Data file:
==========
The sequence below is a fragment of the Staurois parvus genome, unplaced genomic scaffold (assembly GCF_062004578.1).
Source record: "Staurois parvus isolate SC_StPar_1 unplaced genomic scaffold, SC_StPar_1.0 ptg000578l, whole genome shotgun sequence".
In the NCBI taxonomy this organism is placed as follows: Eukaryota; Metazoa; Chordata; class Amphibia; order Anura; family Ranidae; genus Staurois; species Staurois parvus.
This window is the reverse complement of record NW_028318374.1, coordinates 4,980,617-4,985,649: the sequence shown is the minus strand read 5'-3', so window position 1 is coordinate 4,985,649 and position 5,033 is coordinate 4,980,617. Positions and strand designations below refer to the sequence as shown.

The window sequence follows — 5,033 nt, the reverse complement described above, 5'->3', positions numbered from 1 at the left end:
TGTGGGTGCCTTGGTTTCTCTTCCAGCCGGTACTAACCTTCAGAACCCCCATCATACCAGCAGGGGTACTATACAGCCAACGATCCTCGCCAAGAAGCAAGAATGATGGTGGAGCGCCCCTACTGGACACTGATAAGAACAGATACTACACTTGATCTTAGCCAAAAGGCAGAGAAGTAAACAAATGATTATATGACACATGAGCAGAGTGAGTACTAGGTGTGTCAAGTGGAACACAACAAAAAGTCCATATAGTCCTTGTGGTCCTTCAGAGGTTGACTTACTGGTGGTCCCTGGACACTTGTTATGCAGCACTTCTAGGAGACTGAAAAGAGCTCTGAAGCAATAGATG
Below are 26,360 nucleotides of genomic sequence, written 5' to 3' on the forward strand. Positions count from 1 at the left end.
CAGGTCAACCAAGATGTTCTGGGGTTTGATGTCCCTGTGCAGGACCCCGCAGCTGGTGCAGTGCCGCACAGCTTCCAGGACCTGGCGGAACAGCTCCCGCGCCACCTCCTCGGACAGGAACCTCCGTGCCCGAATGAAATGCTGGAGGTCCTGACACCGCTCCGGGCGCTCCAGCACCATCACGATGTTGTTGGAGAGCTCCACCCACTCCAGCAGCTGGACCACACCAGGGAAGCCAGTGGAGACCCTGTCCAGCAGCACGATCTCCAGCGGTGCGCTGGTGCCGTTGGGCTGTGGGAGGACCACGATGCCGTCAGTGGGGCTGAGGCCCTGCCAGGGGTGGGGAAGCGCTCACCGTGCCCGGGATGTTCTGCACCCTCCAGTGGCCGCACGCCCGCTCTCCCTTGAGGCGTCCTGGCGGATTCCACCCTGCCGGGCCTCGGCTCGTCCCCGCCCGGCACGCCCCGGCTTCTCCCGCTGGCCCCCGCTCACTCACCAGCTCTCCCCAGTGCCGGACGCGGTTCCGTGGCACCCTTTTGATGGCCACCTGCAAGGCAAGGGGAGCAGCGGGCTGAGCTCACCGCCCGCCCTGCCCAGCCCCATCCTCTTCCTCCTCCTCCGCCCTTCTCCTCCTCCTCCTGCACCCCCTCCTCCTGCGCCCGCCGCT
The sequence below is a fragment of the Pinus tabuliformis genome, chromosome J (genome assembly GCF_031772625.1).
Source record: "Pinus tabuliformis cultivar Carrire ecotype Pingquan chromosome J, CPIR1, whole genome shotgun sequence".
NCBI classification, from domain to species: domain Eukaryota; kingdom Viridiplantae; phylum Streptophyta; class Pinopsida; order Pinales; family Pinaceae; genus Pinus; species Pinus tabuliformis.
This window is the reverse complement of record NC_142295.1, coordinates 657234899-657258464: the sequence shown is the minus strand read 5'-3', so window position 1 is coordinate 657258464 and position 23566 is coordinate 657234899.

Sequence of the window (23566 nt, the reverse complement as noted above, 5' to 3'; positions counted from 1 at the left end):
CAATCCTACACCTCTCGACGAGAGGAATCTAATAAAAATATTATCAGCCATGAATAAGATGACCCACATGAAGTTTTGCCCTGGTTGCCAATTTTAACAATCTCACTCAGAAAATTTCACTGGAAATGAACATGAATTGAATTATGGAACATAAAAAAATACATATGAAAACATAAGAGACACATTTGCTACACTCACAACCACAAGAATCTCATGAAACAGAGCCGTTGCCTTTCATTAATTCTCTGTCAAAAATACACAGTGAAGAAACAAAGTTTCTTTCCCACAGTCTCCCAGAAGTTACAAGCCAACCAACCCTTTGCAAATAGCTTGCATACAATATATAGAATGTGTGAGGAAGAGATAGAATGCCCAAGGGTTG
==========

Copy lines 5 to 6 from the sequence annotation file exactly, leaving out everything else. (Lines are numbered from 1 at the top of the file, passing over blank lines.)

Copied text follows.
The window sequence follows — 5,033 nt, the reverse complement described above, 5'->3', positions numbered from 1 at the left end:
TGTGGGTGCCTTGGTTTCTCTTCCAGCCGGTACTAACCTTCAGAACCCCCATCATACCAGCAGGGGTACTATACAGCCAACGATCCTCGCCAAGAAGCAAGAATGATGGTGGAGCGCCCCTACTGGACACTGATAAGAACAGATACTACACTTGATCTTAGCCAAAAGGCAGAGAAGTAAACAAATGATTATATGACACATGAGCAGAGTGAGTACTAGGTGTGTCAAGTGGAACACAACAAAAAGTCCATATAGTCCTTGTGGTCCTTCAGAGGTTGACTTACTGGTGGTCCCTGGACACTTGTTATGCAGCACTTCTAGGAGACTGAAAAGAGCTCTGAAGCAATAGATG